The breeder I got my eggs from said he does not have an issue with the adults and hawks. I have hawk issues and it's part of the reason I looked in to the O Shamo. (though any chick makes a good snack) He does breed to APA standards and for temperament (his 7yr old daughter helps tend them) however if any animal threatens it, it will stand it's ground and die if that's what it takes to either protect it's flock or it's ego. Keep in mind I am referring to the O Shamo, largest of the Shamo breeds. I could imagine a Kimpa Shamo hen at only 3lbs being as good as a target as any other smaller chicken.

    Anywho, someone with more experiences will hopefully come along. I'd love to read and learn more about the breed/s too. Research is great, but experienced advise is priceless.
     
  4. varidgerunner

    varidgerunner Songster

    973
    987
    206
    Aug 16, 2013
    Shamos are oriental games. Asils are also oriental games. They are all very similar, and probably related way back. You have the Asils spread from the middle East to India, the Thai in Thailand, the Ga Noi in Vietnam, and the various Shamos in Japan. Shamo is from what I understand a Japanese variation of a word that means "Siam", a historically used name for what we now refer to as Thailand. This could mean that the original stock came from trade with Thailand, making them Thai game derivatives. There are Thai games on the large side, some larger than the American standard for Shamo. There are Asils in India that are every bit as big as Shamos. It is likely that what we refer to as the Malay is simply a South Indian Asil, that came from a Dutch ship that had ported in Malay at some point before returning to Europe. The Madagascar game, another oriental, probably came from Ga Noi stock belonging to a Vietnamese prince who was exiled to a tiny island off the coast of Madagascar, (most Madagascars are recreations using Oriental game and Turken blood).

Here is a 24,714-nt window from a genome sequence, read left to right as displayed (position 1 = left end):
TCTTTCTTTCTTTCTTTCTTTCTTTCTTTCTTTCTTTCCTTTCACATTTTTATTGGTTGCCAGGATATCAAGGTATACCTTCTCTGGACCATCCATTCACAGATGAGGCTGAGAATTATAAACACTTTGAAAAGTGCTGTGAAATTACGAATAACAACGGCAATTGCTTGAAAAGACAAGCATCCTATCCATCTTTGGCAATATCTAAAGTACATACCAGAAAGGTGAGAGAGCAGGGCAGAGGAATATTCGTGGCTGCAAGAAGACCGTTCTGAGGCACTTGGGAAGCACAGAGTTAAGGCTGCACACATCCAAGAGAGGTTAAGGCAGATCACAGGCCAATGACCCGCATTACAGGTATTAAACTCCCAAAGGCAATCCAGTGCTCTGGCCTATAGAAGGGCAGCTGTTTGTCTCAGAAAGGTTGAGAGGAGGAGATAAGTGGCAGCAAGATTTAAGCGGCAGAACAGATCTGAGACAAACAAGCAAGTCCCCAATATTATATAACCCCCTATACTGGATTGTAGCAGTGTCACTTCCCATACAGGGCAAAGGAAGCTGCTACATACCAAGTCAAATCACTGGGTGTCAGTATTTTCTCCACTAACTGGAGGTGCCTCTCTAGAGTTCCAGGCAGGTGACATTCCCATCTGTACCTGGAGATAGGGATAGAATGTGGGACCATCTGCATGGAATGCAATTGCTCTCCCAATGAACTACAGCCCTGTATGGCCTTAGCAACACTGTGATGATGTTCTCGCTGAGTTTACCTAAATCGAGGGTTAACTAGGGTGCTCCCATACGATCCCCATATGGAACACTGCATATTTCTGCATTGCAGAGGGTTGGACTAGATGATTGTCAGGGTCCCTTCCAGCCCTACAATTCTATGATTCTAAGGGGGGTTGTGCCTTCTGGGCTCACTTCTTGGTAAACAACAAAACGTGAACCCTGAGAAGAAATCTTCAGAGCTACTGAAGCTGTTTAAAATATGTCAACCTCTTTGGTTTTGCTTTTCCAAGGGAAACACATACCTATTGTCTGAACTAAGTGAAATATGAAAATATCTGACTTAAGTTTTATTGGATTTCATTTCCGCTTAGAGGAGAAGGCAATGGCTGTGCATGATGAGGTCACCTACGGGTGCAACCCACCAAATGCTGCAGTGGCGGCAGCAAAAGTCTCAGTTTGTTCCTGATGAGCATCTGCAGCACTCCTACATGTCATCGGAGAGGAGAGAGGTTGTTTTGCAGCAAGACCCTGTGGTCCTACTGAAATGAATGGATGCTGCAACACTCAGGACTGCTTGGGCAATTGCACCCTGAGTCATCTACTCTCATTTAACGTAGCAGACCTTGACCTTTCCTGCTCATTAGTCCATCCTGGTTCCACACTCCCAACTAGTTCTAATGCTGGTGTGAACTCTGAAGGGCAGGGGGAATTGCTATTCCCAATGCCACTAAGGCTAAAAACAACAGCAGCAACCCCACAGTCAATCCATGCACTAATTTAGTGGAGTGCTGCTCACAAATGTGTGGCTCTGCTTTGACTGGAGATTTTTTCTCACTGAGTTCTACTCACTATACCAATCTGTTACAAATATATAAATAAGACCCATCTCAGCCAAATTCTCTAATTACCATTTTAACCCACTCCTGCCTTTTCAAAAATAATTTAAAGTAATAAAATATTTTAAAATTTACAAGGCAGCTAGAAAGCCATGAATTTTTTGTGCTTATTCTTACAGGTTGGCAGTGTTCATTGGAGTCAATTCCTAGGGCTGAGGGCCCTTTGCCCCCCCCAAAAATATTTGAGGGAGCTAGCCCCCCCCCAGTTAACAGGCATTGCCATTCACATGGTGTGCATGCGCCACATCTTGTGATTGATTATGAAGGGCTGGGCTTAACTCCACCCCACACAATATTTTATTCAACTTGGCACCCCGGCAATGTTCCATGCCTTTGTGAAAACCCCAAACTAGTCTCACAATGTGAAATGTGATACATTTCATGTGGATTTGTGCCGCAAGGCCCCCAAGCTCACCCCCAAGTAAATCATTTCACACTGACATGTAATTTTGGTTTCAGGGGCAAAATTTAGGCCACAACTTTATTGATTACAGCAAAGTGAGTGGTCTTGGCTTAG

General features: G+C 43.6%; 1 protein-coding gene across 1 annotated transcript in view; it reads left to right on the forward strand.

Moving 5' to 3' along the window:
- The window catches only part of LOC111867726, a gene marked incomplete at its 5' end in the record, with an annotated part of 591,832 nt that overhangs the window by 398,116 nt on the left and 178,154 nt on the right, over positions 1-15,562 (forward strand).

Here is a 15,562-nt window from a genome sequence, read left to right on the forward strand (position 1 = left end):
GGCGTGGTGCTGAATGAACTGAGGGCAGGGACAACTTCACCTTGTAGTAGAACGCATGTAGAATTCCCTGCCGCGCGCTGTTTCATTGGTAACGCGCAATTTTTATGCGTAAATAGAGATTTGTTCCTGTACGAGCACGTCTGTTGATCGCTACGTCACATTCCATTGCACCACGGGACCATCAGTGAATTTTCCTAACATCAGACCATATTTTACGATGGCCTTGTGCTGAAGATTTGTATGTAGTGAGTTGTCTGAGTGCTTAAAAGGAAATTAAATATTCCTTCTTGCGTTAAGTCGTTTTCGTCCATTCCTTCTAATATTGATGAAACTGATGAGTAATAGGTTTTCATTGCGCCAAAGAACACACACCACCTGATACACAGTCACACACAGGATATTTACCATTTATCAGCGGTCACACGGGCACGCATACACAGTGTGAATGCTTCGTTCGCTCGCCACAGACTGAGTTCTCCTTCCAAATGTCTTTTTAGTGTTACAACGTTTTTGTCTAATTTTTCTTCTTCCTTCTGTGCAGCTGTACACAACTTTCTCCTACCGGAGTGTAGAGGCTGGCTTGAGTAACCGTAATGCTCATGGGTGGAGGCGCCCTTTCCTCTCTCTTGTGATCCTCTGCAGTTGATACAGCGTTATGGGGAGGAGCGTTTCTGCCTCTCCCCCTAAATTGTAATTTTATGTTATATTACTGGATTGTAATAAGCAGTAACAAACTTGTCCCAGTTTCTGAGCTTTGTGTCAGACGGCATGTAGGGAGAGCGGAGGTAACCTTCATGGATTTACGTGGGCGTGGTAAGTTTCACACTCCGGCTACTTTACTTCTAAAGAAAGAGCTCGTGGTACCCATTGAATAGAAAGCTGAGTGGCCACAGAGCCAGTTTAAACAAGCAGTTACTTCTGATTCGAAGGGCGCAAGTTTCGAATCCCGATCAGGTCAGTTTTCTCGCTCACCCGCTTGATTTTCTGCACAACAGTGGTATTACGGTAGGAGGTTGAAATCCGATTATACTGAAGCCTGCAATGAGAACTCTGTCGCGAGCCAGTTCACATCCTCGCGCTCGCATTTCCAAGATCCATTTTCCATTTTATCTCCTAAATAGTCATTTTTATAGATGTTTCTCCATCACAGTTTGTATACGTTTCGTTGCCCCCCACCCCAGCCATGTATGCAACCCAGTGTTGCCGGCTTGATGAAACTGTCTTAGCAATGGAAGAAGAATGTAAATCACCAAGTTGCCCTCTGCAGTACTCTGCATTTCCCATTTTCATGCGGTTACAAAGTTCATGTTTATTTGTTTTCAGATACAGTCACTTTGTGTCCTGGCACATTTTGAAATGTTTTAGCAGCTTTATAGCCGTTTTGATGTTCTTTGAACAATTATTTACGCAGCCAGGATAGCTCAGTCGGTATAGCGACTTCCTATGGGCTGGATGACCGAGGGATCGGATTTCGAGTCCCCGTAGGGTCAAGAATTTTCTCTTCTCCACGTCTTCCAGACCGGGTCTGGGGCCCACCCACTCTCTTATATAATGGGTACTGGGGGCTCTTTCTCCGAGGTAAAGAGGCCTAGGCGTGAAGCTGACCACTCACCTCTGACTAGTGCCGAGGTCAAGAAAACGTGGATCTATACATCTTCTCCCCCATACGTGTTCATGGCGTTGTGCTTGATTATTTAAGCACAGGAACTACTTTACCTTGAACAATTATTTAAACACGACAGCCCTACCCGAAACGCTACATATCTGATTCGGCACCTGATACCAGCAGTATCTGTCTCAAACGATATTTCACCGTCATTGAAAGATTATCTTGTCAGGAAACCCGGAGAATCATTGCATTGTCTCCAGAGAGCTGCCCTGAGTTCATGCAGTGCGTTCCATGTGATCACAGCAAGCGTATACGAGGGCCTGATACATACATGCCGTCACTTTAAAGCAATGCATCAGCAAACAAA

All these birds are similar. They were handled frequently for conditioning up to exhibition (which was not typically lethal, more of an endurance thing). They have been bred for thousands of years for ease of human handling.

    The adult males will definitely not get along. If adult females have ever been separated (raising a brood for instance) from their peers, they will no longer know one another, and a massive battle will take place. The females can be more pugnacious than the males. If a young stag can't achieve dominance over a hen quickly and decisively, she may be insulted that you chose him as a potential mate for her when he was obviously not up to her standards, and she will cull him for you. And look longingly into your eyes for treats as she stands proudly on his dead body.

    So you have to keep them alone or in carefully selected pairs, which they are perfectly happy with. You can take them for walks, have seen harness and leashes on birds. They will follow you pretty good though. I like to take them for rides, they are very attentive, and once you learn their language they can keep you posted on potential road hazards long before you can see them.
     
    centrarchid, Trimurtisan and Stiletto like this.
  5. Trimurtisan

    Trimurtisan Chick Magnet

    1,529
    6,409
    532
    May 22, 2019
    A cypress swamp in FL
    Very good read, thank you.
     
    centrarchid likes this.
  6. Stiletto

    Stiletto On the other side of the road

    181
    612
    176
    Mar 20, 2019
    Southern Iberia
    For real?!?
     
    Trimurtisan likes this.

BackYard Chickens is proudly sponsored by: